Short-term Trend: Relatively Stable (<=10% change)
Short-term Trend Comments: Regional variation. North American Breeding Bird Survey documented 2.7 percent annual decline in western part of range for 1966 - 1994. Significant increase (6.1 percent per year) in eastern part of range for the same period. For 1966 - 1994, four states and three Canadian provinces showed population increases (only New York was significant); three states and two provinces showed decrease (only California, Oregon, and Washington were significant; Ingold and Galati 1997). Raphael et al. (1988, cited in Ingold and Galati 1997) estimated that the population in the mid-1980s was 45 percent below historical level.

Other NatureServe Conservation Status Information

Distribution
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Global Range: (>2,500,000 square km (greater than 1,000,000 square miles)) BREEDING: southern Alaska to Newfoundland, south to central California, southern Utah, southeastern Arizona, southern New Mexico, southern Manitoba, northern Wisconsin, northern Ohio, New York, in mountains to eastern Tennessee and western North Carolina, northern Maryland, northern New Jersey, and southern Maine; also in highlands through Mexico to western Guatemala; isolated populations in South Dakota, Illinois, and Indiana (Ingold and Galati 1997, AOU 1998). NON-BREEDING: south-coastal Alaska and southern Canada south to northern Baja California, southwestern U.S., Guatemala, central Tamaulipas, Gulf Coast, and Florida (AOU 1998).

U.S. States and Canadian Provinces

Due to latency between updates made in state, provincial or other NatureServe Network databases and when they appear on NatureServe Explorer, for state or provincial information you may wish to contact the data steward in your jurisdiction to obtain the most current data. Please refer to our Distribution Data Sources to find contact information for your jurisdiction.
Color legend for Distribution Map
NOTE: The maps for birds represent the breeding status by state and province. In some jurisdictions, the subnational statuses for common species have not been assessed and the status is shown as not-assessed (SNR). In some jurisdictions, the subnational status refers to the status as a non-breeder; these errors will be corrected in future versions of these maps. A species is not shown in a jurisdiction if it is not known to breed in the jurisdiction or if it occurs only accidentally or casually in the jurisdiction. Thus, the species may occur in a jurisdiction as a seasonal non-breeding resident or as a migratory transient but this will not be indicated on these maps. See other maps on this web site that depict the Western Hemisphere ranges of these species at all seasons of the year.
Endemism: occurs (regularly, as a native taxon) in multiple nations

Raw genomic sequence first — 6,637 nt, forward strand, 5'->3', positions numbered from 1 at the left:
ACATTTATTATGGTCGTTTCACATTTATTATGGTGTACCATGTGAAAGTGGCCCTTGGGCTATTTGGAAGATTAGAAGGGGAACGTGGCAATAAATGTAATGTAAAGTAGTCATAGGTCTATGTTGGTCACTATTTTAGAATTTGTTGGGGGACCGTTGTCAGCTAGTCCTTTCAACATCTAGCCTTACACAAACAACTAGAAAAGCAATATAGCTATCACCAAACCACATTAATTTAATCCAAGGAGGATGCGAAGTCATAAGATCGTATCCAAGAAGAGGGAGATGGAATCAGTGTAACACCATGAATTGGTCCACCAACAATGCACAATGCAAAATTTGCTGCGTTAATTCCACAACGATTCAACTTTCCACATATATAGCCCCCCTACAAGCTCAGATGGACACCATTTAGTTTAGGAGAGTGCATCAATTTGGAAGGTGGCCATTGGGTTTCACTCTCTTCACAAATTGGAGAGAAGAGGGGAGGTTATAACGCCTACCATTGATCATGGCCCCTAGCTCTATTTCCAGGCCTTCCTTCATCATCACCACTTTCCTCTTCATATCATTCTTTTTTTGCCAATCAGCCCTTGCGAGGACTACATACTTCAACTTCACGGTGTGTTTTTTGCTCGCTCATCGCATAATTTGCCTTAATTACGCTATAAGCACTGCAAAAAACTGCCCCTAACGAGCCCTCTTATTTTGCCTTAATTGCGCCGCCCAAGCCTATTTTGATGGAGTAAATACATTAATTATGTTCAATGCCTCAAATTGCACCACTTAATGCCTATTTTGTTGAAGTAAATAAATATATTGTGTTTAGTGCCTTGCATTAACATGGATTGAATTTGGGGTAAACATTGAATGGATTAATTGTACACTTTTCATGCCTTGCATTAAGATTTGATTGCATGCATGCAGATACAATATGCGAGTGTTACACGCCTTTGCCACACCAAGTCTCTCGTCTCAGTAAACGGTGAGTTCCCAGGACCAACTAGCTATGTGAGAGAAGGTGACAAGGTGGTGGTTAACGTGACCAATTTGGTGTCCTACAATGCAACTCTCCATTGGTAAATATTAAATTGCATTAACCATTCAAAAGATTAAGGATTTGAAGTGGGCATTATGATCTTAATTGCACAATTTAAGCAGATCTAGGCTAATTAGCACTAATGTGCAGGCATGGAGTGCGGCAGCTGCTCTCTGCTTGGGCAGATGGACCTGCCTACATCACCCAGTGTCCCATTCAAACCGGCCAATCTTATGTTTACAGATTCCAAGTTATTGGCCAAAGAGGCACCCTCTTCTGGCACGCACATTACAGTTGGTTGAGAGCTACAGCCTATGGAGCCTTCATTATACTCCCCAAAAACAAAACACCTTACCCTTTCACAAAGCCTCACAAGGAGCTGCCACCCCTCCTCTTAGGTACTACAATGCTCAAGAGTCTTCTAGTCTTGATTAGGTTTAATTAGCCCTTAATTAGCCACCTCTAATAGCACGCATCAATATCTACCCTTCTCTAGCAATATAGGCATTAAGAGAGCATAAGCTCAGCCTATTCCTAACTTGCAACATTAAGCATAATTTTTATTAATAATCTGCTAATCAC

U.S. & Canada State/Province Distribution
United States AK, AL, AR, AZ, CA, CO, CT, DC, DE, FL, GA, IA, ID, IL, IN, KS, KY, LA, MA, MD, ME, MI, MN, MO, MS, MT, NC, ND, NE, NH, NJ, NM, NN, NV, NY, OH, OK, OR, PA, RI, SC, SD, TN, TX, UT, VA, VT, WA, WI, WV, WY
Canada AB, BC, LB, MB, NB, NF, NS, NT, ON, PE, QC, SK, YT

Range Map
Note: Range depicted for New World only. The scale of the maps may cause narrow coastal ranges or ranges on small islands not to appear. Not all vagrant or small disjunct occurrences are depicted. For migratory birds, some individuals occur outside of the passage migrant range depicted. For information on how to obtain shapefiles of species ranges see our Species Mapping pages at www.natureserve.org/conservation-tools/data-maps-tools.

Range Map Compilers: NatureServe, 2002; WILDSPACETM 2002


U.S. Distribution by County Help
State County Name (FIPS Code)
CT Fairfield (09001)*, Hartford (09003)*, Litchfield (09005), Tolland (09013)*, Windham (09015)*
ID Ada (16001), Latah (16057), Shoshone (16079), Valley (16085)
MD Carroll (24013)*, Garrett (24023)
RI Providence (44007)
VA Bland (51021)*, Grayson (51077), Highland (51091), Russell (51167), Smyth (51173), Tazewell (51185)*, Washington (51191), Wythe (51197)
WY Albany (56001), Big Horn (56003), Campbell (56005), Carbon (56007), Converse (56009), Crook (56011), Fremont (56013), Johnson (56019), Laramie (56021)*, Lincoln (56023), Natrona (56025), Park (56029), Sheridan (56033), Sublette (56035), Teton (56039)
* Extirpated/possibly extirpated
U.S. Distribution by Watershed Help
Watershed Region Help Watershed Name (Watershed Code)
01 Farmington (01080207)+, Narragansett (01090004)+, Quinebaug (01100001)+*, Shetucket (01100002)+*, Housatonic (01100005)+*, Saugatuck (01100006)+*
02 Lower Susquehanna (02050306)+*, South Branch Potomac (02070001)+, North Branch Potomac (02070002)+
05 Youghiogheny (05020006)+, Upper New (05050001)+, Middle New (05050002)+*
06 North Fork Holston (06010101)+, South Fork Holston (06010102)+, Upper Clinch (06010205)+